Review: Huawei Mate 20 Pro
- Three high-quality cameras in one device
- Dual SIM capabilities
- Exceptional battery life + reverse charging
- Software still not as slick as other flagships
- A whole host of high-tech features that no other flagship boasts
Huawei recently surpassed Apple to become the world’s second largest smartphone manufacturer behind Samsung. The new flagship Huawei Mate 20 Pro reflects this change in guard with a slew of new tech and features that propel the Mate 20 Pro into one of the most advanced phones you can buy today.
So what makes the Huawei Mate 20 Pro different from all other flagship phones? It’s not just a single feature or new piece of tech that underscores the Mate 20 Pro’s flagship status – instead it’s several.
There’s an in-screen fingerprint scanner, 3D face scanning, reverse wireless charging, three separate cameras on the back, dual-SIM support and super-fast performance all packaged into a slick design with a big battery.
And it’s not just the headline features that set the Mate 20 Pro apart - rapid charging technology, expandable memory and much improved software make the Mate 20 Pro a great pick for business travellers.
The Huawei Mate 20 Pro features a Kirin 980 processor, and in daily use it’s just as fast (if not faster) than the equivalent flagships from Apple and Samsung. Apps load quickly, inputs are lightning fast and the entire interface is very responsive, making it a joy to use.
The new in-screen fingerprint reader means you get more effective screenspace, and when combined with the 3D face-scanning feature, unlocking the phone is quick and effortless.
Frequent travellers will appreciate the dual-SIM capability, which means less fumbling around and greater connectivity when you’re on the move. The dual-SIM slot is also where you’ll find the tray for inserting your expandable memory.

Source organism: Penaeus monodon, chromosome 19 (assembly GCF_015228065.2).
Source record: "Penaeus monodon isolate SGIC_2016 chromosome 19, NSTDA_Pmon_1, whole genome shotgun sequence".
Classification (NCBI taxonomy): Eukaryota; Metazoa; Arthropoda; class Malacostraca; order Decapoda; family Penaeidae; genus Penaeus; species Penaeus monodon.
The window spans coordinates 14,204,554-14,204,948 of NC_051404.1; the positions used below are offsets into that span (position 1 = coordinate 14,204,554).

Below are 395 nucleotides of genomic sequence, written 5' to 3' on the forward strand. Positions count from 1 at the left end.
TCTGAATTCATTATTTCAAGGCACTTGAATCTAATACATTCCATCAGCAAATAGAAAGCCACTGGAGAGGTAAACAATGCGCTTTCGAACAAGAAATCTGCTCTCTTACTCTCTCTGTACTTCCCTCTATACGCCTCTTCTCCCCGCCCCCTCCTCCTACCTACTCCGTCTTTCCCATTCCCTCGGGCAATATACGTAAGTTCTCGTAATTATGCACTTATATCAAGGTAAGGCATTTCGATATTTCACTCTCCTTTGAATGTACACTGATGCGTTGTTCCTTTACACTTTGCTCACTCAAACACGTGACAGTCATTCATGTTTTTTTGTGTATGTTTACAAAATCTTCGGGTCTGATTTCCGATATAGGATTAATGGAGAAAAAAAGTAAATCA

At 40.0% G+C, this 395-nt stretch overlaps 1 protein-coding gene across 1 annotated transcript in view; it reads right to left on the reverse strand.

Huawei’s Mate 20 Pro uses a proprietary memory card, dubbed Nano Memory – it’s smaller than a microSD card, and Huawei claims that it intends for it to become an industry standard. That remains to be seen, but in the meantime you can pick up Nano Memory cards ranging from 64GB to 256GB for around $1/GB in Australia.
The screen itself is gorgeous, with rich, vivid colours and a super bright OLED display. I also appreciated the system wide dark-mode, which helps preserve battery life and doesn’t blind your eyes in dark environments like an airplane cabin.
Speaking of battery life, the Huawei Mate 20 Pro has oodles of it – 4,200mAh to be exact. That’s good for a full day of usage, even with some battery-draining activities like streaming and video calls thrown in. Business travellers will love the quick-charging technology, which allows you to take the Mate 20 Pro from dead to 70% battery in just 30 minutes.
Huawei has also added in another feature that I didn’t realise I needed, but now seems like something every phone should have – reverse charging.
The concept is simple enough; your phone has a battery, and you can use that to charge other devices if you need to. On a practical level, that means that you can sacrifice the battery life of your Mate 20 Pro to give juice to your other devices through the Qi wireless charging pad integrated into the back of the phone.
While there isn’t a plethora of Qi-wireless compatible headphones on the market, we’re seeing more and more of these crop up which will be handy considering the Mate 20 Pro doesn’t have a 3.5mm jack.
Huawei’s other showstopper is the array of Leica cameras on the back – three in total – plus the flash arranged in a square on the back of the phone that gives you a variety of choices for taking snaps.
The main camera is 40 megapixels, supported by an 8 megapixel telephoto and a 20 megapixel ultra-wide lens. Combined, they provide stellar performance in capturing a variety of images, from rolling landscapes to candid portraits.
I tested out the three cameras from the same position on a partly cloudy day in Sydney:
With so many high-tech features, the Huawei Mate 20 Pro is certainly one of the best flagships we’ve tested – my only gripe was with the software itself.
While the EMUI interface that Huawei favours has been much improved from earlier versions we’ve tested, it’s still not as intuitive and well thought-out as those from Apple and Samsung.
And while bloatware is also reduced from previous iterations of Huawei’s flagship phones, it’s still present - and there’s really no excuse for it to be there, considering this is a flagship phone priced north of $1,500.
Aside from this, the Mate 20 Pro is a powerhouse, and I would consider it to be one of the top phones available on the market today for business travellers.
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